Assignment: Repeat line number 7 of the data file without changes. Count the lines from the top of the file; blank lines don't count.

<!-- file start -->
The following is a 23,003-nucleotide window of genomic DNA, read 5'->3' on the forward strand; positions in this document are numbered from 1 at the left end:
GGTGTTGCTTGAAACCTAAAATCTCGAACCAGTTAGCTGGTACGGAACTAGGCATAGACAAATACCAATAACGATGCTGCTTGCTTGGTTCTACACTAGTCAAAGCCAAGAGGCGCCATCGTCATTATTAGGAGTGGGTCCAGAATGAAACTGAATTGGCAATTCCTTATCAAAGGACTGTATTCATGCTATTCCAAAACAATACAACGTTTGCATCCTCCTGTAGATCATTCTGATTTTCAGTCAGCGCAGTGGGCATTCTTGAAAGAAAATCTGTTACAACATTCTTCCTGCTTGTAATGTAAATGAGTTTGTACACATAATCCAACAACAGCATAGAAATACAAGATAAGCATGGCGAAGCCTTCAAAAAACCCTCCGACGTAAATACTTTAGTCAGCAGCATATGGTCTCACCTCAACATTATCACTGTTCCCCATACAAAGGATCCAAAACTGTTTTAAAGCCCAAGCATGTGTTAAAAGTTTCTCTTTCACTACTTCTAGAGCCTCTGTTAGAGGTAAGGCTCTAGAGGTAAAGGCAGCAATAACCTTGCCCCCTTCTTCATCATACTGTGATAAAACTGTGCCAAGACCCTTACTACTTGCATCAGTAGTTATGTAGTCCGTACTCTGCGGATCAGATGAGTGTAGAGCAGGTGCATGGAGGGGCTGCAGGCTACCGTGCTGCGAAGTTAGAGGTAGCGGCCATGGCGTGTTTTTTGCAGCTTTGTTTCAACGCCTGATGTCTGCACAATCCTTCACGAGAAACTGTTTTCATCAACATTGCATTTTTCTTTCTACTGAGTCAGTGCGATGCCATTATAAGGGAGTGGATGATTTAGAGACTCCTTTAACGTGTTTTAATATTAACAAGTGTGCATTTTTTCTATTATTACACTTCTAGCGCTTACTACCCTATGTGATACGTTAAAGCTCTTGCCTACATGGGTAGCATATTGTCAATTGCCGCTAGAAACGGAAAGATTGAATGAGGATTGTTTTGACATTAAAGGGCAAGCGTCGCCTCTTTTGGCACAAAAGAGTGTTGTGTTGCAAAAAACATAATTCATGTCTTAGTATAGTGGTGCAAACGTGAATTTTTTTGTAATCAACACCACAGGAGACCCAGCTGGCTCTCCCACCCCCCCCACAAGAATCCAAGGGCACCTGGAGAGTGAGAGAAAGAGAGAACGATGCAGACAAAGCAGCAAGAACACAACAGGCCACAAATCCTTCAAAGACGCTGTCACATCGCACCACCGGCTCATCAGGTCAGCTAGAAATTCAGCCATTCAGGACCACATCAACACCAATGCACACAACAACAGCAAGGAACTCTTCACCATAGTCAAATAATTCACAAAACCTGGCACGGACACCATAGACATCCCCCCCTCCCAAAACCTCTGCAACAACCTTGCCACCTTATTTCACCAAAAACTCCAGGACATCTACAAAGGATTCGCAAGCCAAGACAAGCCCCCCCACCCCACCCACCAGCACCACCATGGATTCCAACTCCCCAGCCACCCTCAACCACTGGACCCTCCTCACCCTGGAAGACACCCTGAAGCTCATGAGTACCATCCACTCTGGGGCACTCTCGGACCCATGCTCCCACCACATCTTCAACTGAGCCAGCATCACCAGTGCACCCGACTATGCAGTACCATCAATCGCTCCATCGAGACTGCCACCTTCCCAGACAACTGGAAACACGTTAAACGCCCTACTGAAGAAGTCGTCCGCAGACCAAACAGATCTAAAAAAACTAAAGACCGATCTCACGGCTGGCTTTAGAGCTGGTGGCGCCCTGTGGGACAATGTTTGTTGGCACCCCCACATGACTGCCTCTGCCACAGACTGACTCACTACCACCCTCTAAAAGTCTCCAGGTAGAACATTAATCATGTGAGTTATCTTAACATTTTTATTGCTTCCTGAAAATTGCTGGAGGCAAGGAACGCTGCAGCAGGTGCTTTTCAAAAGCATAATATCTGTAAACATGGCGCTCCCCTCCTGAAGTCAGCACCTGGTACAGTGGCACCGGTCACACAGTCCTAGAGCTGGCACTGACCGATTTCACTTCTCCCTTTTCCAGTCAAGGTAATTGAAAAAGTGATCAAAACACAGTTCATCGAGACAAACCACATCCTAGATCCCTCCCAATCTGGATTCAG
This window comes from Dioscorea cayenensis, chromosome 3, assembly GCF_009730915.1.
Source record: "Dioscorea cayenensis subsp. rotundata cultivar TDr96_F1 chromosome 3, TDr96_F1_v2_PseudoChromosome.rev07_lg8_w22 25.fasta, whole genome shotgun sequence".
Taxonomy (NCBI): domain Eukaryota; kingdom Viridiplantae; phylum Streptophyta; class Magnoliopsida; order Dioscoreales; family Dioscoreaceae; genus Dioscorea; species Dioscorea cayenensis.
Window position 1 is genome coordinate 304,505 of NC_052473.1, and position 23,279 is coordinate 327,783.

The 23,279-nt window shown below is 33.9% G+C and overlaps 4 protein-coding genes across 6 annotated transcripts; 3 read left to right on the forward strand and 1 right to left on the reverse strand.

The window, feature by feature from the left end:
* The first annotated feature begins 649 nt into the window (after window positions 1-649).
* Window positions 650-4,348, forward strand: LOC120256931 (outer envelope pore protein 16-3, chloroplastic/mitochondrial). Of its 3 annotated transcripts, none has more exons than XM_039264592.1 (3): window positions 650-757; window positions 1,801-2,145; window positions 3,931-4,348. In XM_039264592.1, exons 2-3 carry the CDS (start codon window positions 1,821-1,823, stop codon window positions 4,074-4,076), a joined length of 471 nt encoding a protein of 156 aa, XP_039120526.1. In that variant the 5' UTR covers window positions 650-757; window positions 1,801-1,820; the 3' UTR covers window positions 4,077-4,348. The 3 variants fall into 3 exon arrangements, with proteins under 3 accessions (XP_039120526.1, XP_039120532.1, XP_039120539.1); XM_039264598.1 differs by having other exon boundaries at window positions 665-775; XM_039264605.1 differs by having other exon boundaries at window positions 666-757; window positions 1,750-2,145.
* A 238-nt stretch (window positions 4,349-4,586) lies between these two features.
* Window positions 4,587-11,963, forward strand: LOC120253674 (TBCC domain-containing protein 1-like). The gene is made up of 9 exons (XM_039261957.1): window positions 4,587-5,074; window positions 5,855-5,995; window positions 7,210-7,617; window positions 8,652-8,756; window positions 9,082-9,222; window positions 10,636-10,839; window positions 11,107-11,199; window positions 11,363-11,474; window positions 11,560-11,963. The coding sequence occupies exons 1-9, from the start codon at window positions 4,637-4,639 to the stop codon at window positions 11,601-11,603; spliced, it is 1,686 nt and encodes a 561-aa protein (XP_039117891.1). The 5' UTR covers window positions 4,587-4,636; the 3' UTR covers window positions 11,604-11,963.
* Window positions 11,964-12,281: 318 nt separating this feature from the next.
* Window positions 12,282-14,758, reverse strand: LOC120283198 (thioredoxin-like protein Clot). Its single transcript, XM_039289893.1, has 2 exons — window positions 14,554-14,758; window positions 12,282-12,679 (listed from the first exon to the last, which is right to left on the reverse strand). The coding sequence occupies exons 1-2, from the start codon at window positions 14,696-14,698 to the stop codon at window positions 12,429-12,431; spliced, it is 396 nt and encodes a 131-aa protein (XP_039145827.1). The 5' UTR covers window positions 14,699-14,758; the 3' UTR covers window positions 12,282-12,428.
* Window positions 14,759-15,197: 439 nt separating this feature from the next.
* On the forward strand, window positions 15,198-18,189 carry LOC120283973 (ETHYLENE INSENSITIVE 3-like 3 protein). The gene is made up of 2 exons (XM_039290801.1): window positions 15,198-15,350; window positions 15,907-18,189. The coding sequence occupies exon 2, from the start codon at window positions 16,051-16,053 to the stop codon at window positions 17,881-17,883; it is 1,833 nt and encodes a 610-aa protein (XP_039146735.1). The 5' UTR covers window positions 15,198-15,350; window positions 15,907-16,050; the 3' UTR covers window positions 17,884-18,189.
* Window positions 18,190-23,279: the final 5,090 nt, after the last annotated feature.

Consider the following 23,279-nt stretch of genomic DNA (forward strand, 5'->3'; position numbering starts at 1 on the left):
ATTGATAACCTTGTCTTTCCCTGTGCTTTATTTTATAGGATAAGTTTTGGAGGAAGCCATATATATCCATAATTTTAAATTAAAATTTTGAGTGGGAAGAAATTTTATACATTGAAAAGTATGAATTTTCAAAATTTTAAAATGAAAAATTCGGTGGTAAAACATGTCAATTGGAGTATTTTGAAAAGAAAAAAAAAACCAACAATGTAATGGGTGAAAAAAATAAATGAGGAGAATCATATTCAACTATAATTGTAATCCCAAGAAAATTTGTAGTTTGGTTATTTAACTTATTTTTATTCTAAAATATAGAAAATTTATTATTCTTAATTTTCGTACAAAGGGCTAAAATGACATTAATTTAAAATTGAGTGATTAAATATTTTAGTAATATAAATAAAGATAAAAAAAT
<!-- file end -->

The 23,279-nt window shown below is 33.9% G+C and overlaps 4 protein-coding genes across 6 annotated transcripts; 3 read left to right on the forward strand and 1 right to left on the reverse strand.